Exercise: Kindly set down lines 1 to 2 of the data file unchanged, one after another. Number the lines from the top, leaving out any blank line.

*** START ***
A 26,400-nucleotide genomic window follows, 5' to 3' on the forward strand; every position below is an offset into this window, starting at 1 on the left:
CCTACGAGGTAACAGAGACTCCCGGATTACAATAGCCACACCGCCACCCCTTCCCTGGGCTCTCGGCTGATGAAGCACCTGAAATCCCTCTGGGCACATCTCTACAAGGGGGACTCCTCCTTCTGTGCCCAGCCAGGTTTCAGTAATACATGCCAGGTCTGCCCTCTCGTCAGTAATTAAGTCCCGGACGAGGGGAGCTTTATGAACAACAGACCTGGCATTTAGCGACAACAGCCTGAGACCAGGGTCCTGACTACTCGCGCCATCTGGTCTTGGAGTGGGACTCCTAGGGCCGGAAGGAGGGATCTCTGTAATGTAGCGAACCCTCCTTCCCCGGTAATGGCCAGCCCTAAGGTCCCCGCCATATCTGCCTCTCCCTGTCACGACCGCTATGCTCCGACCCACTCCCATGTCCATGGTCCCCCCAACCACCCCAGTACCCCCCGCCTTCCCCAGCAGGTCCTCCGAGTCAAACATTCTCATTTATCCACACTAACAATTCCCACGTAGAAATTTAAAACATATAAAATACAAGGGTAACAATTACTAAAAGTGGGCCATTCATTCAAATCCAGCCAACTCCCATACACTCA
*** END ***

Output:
A 26,400-nucleotide genomic window follows, 5' to 3' on the forward strand; every position below is an offset into this window, starting at 1 on the left:
CCTACGAGGTAACAGAGACTCCCGGATTACAATAGCCACACCGCCACCCCTTCCCTGGGCTCTCGGCTGATGAAGCACCTGAAATCCCTCTGGGCACATCTCTACAAGGGGGACTCCTCCTTCTGTGCCCAGCCAGGTTTCAGTAATACATGCCAGGTCTGCCCTCTCGTCAGTAATTAAGTCCCGGACGAGGGGAGCTTTATGAACAACAGACCTGGCATTTAGCGACAACAGCCTGAGACCAGGGTCCTGACTACTCGCGCCATCTGGTCTTGGAGTGGGACTCCTAGGGCCGGAAGGAGGGATCTCTGTAATGTAGCGAACCCTCCTTCCCCGGTAATGGCCAGCCCTAAGGTCCCCGCCATATCTGCCTCTCCCTGTCACGACCGCTATGCTCCGACCCACTCCCATGTCCATGGTCCCCCCAACCACCCCAGTACCCCCCGCCTTCCCCAGCAGGTCCTCCGAGTCAAACATTCTCATTTATCCACACTAACAATTCCCACGTAGAAATTTAAAACATATAAAATACAAGGGTAACAATTACTAAAAGTGGGCCATTCATTCAAATCCAGCCAACTCCCATACACTCA